If you carefully think about the definition of big Oh notation you will find that in most cases we are worried about N begin close to a large number. This is a very important fact, because we are ignoring the exact and precise performance of our implementation. If we where to talk about the performance of the binary search we will have to say that it is O(log N) + K where K represents the constant overhead that our algorithm has. Getting back to big numbers, if we say that K is constant, it means that when the limit of N is infinite K becomes 0 since a small number divided by a large number is nearly 0. At this point we can agree that if our problem is facing large number, we ought to ignore K since it has no added value. Nevertheless, there are cases where O(N) does outperform O(log N) because we are working with a small number of items. In the linear search algorithm you have not overhead (nearly) meaning that K is 0 while in the binary search we do have K, because the number of items is small, we cannot ignore K! That is, O(N) is better than O(log N) + K because K is large enough when dealing with a small list!!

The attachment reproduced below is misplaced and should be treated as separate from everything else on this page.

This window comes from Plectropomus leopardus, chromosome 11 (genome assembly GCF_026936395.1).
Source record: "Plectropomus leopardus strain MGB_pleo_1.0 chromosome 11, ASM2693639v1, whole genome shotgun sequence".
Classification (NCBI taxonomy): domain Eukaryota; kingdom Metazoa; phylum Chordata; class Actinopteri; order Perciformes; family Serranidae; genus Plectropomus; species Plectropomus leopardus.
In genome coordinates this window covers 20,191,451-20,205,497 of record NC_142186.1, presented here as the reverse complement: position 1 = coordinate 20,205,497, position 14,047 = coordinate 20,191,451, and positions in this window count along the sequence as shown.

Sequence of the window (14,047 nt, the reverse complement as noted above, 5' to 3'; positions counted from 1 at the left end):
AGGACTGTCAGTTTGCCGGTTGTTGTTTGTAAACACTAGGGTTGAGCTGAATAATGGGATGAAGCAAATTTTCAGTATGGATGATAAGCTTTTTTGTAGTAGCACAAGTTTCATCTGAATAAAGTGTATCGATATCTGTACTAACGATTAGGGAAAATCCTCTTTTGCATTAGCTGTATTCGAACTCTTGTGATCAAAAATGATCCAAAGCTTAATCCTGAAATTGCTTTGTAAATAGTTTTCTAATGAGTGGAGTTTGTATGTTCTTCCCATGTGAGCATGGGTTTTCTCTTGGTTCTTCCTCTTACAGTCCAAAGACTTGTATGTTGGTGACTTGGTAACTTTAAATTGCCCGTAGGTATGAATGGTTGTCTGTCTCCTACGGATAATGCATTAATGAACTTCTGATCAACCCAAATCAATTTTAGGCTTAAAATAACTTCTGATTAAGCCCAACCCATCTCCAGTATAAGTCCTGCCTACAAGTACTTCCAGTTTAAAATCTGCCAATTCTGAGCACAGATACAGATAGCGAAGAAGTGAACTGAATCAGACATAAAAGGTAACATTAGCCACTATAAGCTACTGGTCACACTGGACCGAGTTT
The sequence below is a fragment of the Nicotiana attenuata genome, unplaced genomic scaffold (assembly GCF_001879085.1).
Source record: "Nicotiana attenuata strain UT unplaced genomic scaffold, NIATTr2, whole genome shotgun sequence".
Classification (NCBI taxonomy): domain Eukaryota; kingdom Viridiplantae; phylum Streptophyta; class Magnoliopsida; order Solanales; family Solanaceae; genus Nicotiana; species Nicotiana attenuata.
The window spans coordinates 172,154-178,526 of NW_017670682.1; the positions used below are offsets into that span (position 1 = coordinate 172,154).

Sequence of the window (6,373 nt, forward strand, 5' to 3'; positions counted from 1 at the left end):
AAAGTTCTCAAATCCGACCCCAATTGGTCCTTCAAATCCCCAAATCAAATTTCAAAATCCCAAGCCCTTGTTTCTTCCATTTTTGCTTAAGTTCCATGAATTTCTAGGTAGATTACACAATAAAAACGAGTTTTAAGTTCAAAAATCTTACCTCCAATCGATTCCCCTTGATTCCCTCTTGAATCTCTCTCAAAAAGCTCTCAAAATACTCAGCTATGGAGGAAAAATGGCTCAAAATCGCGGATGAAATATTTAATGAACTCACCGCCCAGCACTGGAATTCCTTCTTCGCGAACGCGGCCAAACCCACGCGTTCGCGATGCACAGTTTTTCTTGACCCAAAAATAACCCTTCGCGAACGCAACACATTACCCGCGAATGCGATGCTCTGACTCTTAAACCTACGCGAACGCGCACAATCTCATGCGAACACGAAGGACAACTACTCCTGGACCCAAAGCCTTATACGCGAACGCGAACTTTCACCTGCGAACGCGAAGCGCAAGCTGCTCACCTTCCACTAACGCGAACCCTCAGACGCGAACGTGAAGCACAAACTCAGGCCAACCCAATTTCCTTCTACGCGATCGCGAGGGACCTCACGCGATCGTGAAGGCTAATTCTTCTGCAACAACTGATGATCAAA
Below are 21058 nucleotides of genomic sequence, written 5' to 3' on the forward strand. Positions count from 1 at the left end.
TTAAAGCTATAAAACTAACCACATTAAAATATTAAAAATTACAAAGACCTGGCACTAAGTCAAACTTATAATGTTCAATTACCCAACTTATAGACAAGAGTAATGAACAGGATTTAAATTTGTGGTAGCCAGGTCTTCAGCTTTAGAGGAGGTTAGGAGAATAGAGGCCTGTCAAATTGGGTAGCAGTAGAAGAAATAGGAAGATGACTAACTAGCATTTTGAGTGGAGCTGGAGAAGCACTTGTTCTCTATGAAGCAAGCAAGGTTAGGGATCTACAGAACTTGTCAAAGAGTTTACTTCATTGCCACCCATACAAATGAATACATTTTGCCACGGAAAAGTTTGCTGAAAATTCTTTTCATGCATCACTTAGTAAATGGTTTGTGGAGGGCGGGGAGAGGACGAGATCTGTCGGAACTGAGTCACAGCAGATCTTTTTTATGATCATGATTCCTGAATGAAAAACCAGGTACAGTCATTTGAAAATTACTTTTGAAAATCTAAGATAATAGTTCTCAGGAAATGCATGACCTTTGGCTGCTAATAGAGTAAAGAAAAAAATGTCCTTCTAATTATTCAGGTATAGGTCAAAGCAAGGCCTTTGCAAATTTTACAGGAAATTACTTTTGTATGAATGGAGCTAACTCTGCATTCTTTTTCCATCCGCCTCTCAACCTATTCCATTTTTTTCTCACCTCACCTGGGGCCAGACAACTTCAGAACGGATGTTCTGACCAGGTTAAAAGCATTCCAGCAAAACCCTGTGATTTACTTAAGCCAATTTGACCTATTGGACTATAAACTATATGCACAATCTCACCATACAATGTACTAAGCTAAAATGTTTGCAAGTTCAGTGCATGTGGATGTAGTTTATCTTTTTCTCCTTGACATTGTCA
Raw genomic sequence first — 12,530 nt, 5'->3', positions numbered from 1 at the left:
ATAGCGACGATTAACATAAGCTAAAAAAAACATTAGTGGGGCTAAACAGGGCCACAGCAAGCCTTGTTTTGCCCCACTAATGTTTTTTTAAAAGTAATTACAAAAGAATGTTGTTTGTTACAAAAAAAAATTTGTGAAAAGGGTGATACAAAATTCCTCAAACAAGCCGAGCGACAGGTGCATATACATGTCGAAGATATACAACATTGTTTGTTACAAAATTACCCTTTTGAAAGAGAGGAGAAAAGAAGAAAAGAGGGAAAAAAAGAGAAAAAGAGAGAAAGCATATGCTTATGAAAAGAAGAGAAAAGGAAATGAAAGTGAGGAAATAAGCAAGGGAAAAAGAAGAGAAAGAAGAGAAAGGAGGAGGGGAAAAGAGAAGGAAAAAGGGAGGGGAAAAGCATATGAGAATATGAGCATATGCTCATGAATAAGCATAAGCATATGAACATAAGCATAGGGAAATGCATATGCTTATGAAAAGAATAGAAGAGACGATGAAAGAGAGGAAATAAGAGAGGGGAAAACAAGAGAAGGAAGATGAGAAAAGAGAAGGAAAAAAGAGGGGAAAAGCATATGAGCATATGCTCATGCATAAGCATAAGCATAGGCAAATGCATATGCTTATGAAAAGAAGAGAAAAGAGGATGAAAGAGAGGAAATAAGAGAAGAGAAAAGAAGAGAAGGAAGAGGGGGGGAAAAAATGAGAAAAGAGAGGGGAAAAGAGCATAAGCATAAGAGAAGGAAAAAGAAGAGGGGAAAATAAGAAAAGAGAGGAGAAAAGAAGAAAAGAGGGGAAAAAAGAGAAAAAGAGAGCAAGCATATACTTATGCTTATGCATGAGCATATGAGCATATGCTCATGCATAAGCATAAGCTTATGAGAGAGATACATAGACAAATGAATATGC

As you can see, if the algorithm is correctly understood as well as the environment in which we use it, there is actually no need to write tests cases etc… you could have reached the conclusion using pen and paper ;).

    Nevertheless, I think this is a goo post for other people but please explain somewhere that the theory s right! people should stop using big Oh until the really understand it meaning and the algorithm implementation…

    Comment by mandel — May 1, 2010 @ 10:29 am

    • You misunderstand the purpose of my little project. What you’re telling us about big-O is common knowledge and barely worth menitioning – I assume my readers know this stuff. My goal was to figure out exactly how linear vs binary search behave for small array sizes on modern architectures and how to get the most out of them. I fail to see how you could have worked that out using pen and paper.